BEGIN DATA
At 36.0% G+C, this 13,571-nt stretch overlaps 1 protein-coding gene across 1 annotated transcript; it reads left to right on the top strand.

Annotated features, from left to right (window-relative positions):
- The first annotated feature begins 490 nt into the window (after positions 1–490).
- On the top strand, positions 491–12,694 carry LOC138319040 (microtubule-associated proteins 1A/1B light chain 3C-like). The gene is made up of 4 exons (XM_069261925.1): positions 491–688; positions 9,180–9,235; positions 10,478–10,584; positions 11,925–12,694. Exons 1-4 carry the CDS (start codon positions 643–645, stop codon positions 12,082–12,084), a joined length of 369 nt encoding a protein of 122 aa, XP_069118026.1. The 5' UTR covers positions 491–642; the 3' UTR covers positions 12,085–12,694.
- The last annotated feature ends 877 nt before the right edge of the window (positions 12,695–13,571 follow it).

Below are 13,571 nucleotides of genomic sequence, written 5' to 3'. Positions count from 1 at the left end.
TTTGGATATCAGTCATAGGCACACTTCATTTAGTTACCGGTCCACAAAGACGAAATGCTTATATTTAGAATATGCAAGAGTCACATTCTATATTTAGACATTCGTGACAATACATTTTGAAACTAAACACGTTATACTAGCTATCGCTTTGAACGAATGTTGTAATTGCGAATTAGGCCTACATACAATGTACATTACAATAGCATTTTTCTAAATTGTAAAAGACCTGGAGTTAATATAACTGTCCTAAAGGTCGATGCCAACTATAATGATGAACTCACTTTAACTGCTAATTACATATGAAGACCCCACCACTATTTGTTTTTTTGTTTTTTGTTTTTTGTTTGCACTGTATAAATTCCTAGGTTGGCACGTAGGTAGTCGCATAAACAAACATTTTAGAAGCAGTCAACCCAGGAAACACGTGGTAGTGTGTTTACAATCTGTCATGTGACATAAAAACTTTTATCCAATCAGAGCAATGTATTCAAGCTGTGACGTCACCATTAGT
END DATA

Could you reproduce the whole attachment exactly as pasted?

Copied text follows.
At 36.0% G+C, this 13,571-nt stretch overlaps 1 protein-coding gene across 1 annotated transcript; it reads left to right on the top strand.

Annotated features, from left to right (window-relative positions):
- The first annotated feature begins 490 nt into the window (after positions 1–490).
- On the top strand, positions 491–12,694 carry LOC138319040 (microtubule-associated proteins 1A/1B light chain 3C-like). The gene is made up of 4 exons (XM_069261925.1): positions 491–688; positions 9,180–9,235; positions 10,478–10,584; positions 11,925–12,694. Exons 1-4 carry the CDS (start codon positions 643–645, stop codon positions 12,082–12,084), a joined length of 369 nt encoding a protein of 122 aa, XP_069118026.1. The 5' UTR covers positions 491–642; the 3' UTR covers positions 12,085–12,694.
- The last annotated feature ends 877 nt before the right edge of the window (positions 12,695–13,571 follow it).

Below are 13,571 nucleotides of genomic sequence, written 5' to 3'. Positions count from 1 at the left end.
TTTGGATATCAGTCATAGGCACACTTCATTTAGTTACCGGTCCACAAAGACGAAATGCTTATATTTAGAATATGCAAGAGTCACATTCTATATTTAGACATTCGTGACAATACATTTTGAAACTAAACACGTTATACTAGCTATCGCTTTGAACGAATGTTGTAATTGCGAATTAGGCCTACATACAATGTACATTACAATAGCATTTTTCTAAATTGTAAAAGACCTGGAGTTAATATAACTGTCCTAAAGGTCGATGCCAACTATAATGATGAACTCACTTTAACTGCTAATTACATATGAAGACCCCACCACTATTTGTTTTTTTGTTTTTTGTTTTTTGTTTGCACTGTATAAATTCCTAGGTTGGCACGTAGGTAGTCGCATAAACAAACATTTTAGAAGCAGTCAACCCAGGAAACACGTGGTAGTGTGTTTACAATCTGTCATGTGACATAAAAACTTTTATCCAATCAGAGCAATGTATTCAAGCTGTGACGTCACCATTAGT